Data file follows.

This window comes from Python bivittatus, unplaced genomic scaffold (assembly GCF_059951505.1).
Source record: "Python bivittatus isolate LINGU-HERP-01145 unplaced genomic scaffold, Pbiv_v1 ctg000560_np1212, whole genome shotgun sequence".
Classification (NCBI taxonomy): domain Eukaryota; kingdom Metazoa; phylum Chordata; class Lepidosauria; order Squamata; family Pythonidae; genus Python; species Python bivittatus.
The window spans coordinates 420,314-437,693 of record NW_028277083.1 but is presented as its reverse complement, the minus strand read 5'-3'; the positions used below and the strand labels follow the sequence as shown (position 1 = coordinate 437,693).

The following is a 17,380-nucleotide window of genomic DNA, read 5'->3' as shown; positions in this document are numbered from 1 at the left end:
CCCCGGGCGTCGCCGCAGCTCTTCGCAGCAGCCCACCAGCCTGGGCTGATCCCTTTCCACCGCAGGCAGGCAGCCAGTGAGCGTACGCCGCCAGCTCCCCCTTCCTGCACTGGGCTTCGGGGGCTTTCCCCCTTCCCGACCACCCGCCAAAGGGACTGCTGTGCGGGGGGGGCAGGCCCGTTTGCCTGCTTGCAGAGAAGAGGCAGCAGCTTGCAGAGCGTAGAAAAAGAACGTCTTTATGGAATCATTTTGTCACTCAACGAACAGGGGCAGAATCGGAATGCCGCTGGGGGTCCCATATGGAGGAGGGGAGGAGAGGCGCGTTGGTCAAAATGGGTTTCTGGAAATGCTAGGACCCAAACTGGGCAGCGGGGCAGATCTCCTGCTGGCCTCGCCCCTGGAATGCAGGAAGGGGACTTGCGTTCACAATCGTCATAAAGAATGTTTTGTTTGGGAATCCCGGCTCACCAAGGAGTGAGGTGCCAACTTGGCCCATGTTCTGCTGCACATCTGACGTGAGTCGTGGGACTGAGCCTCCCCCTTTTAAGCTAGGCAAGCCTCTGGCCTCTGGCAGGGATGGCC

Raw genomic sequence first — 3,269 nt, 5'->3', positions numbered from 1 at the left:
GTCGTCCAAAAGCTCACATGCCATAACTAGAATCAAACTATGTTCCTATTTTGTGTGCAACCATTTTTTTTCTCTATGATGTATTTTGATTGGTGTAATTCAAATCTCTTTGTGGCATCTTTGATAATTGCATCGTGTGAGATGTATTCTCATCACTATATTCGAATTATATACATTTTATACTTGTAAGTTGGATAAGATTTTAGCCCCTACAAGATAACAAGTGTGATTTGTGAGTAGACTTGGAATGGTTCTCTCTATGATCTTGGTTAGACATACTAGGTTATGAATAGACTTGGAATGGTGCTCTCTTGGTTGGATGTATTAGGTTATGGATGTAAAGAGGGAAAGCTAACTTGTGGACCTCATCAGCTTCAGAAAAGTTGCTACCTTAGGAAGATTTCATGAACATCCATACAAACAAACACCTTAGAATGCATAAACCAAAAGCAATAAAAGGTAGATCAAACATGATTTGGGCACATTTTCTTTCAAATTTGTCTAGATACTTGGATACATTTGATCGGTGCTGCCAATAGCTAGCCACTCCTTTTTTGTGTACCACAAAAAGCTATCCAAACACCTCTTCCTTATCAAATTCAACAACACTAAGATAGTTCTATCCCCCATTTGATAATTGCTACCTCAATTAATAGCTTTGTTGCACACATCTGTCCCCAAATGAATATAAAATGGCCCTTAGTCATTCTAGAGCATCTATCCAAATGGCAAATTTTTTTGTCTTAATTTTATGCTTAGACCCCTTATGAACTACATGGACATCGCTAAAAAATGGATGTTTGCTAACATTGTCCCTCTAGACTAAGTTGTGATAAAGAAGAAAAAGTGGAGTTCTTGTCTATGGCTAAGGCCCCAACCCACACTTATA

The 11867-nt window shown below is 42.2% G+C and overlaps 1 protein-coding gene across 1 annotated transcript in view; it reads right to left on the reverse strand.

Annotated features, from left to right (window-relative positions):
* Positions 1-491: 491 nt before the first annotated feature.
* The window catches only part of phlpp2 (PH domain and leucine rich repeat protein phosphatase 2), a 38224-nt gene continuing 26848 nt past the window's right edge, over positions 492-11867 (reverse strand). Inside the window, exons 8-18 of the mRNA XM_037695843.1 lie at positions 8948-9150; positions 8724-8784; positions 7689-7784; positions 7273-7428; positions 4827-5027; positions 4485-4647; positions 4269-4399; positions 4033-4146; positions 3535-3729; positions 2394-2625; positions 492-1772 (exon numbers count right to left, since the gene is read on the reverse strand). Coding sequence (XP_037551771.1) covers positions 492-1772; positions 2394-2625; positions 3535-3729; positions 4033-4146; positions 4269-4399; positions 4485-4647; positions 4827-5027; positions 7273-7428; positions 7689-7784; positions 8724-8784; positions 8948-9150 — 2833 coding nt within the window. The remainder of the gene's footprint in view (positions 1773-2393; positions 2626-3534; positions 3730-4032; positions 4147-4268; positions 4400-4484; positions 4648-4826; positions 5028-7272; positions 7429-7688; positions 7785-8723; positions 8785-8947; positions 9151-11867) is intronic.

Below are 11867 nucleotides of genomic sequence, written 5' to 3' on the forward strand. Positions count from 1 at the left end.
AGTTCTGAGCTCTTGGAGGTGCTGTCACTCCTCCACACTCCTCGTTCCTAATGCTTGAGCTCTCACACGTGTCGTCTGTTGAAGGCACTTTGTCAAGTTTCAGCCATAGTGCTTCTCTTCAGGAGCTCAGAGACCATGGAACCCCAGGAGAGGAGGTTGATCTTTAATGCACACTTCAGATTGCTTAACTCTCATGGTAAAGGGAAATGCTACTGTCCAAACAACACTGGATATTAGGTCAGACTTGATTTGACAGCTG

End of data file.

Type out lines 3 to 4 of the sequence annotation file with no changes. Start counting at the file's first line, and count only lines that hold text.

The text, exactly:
Classification (NCBI taxonomy): domain Eukaryota; kingdom Metazoa; phylum Chordata; class Lepidosauria; order Squamata; family Pythonidae; genus Python; species Python bivittatus.
The window spans coordinates 420,314-437,693 of record NW_028277083.1 but is presented as its reverse complement, the minus strand read 5'-3'; the positions used below and the strand labels follow the sequence as shown (position 1 = coordinate 437,693).